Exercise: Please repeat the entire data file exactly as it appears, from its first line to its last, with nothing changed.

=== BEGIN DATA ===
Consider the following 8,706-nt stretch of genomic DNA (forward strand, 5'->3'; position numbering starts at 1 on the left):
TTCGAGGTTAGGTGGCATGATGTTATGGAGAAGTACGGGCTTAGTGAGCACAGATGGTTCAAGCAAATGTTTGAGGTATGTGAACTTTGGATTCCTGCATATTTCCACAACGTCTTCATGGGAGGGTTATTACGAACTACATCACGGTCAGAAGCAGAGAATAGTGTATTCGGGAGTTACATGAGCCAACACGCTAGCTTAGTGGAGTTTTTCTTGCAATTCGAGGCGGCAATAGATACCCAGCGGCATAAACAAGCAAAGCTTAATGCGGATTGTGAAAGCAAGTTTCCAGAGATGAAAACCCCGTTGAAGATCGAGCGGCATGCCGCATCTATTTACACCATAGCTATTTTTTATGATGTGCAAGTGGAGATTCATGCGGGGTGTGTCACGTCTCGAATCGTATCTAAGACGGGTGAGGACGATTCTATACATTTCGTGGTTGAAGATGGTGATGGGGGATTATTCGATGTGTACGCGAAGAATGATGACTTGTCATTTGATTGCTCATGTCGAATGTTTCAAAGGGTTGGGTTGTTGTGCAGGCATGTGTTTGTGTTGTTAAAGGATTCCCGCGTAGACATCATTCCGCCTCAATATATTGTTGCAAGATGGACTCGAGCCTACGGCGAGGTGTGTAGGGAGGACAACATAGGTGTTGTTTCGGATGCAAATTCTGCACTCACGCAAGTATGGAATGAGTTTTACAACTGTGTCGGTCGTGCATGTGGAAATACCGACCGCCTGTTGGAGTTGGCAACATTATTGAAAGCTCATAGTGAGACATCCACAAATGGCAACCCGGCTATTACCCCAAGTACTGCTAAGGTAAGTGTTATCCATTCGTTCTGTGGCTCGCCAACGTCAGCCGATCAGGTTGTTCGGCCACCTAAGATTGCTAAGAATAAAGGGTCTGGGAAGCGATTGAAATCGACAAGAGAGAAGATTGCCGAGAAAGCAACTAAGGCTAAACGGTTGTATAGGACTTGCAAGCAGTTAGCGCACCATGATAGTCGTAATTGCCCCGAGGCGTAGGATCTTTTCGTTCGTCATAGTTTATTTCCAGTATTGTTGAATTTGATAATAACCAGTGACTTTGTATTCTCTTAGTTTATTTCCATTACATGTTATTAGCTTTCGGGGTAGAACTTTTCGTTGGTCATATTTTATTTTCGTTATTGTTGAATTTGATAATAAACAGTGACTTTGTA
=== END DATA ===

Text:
Consider the following 8,706-nt stretch of genomic DNA (forward strand, 5'->3'; position numbering starts at 1 on the left):
TTCGAGGTTAGGTGGCATGATGTTATGGAGAAGTACGGGCTTAGTGAGCACAGATGGTTCAAGCAAATGTTTGAGGTATGTGAACTTTGGATTCCTGCATATTTCCACAACGTCTTCATGGGAGGGTTATTACGAACTACATCACGGTCAGAAGCAGAGAATAGTGTATTCGGGAGTTACATGAGCCAACACGCTAGCTTAGTGGAGTTTTTCTTGCAATTCGAGGCGGCAATAGATACCCAGCGGCATAAACAAGCAAAGCTTAATGCGGATTGTGAAAGCAAGTTTCCAGAGATGAAAACCCCGTTGAAGATCGAGCGGCATGCCGCATCTATTTACACCATAGCTATTTTTTATGATGTGCAAGTGGAGATTCATGCGGGGTGTGTCACGTCTCGAATCGTATCTAAGACGGGTGAGGACGATTCTATACATTTCGTGGTTGAAGATGGTGATGGGGGATTATTCGATGTGTACGCGAAGAATGATGACTTGTCATTTGATTGCTCATGTCGAATGTTTCAAAGGGTTGGGTTGTTGTGCAGGCATGTGTTTGTGTTGTTAAAGGATTCCCGCGTAGACATCATTCCGCCTCAATATATTGTTGCAAGATGGACTCGAGCCTACGGCGAGGTGTGTAGGGAGGACAACATAGGTGTTGTTTCGGATGCAAATTCTGCACTCACGCAAGTATGGAATGAGTTTTACAACTGTGTCGGTCGTGCATGTGGAAATACCGACCGCCTGTTGGAGTTGGCAACATTATTGAAAGCTCATAGTGAGACATCCACAAATGGCAACCCGGCTATTACCCCAAGTACTGCTAAGGTAAGTGTTATCCATTCGTTCTGTGGCTCGCCAACGTCAGCCGATCAGGTTGTTCGGCCACCTAAGATTGCTAAGAATAAAGGGTCTGGGAAGCGATTGAAATCGACAAGAGAGAAGATTGCCGAGAAAGCAACTAAGGCTAAACGGTTGTATAGGACTTGCAAGCAGTTAGCGCACCATGATAGTCGTAATTGCCCCGAGGCGTAGGATCTTTTCGTTCGTCATAGTTTATTTCCAGTATTGTTGAATTTGATAATAACCAGTGACTTTGTATTCTCTTAGTTTATTTCCATTACATGTTATTAGCTTTCGGGGTAGAACTTTTCGTTGGTCATATTTTATTTTCGTTATTGTTGAATTTGATAATAAACAGTGACTTTGTA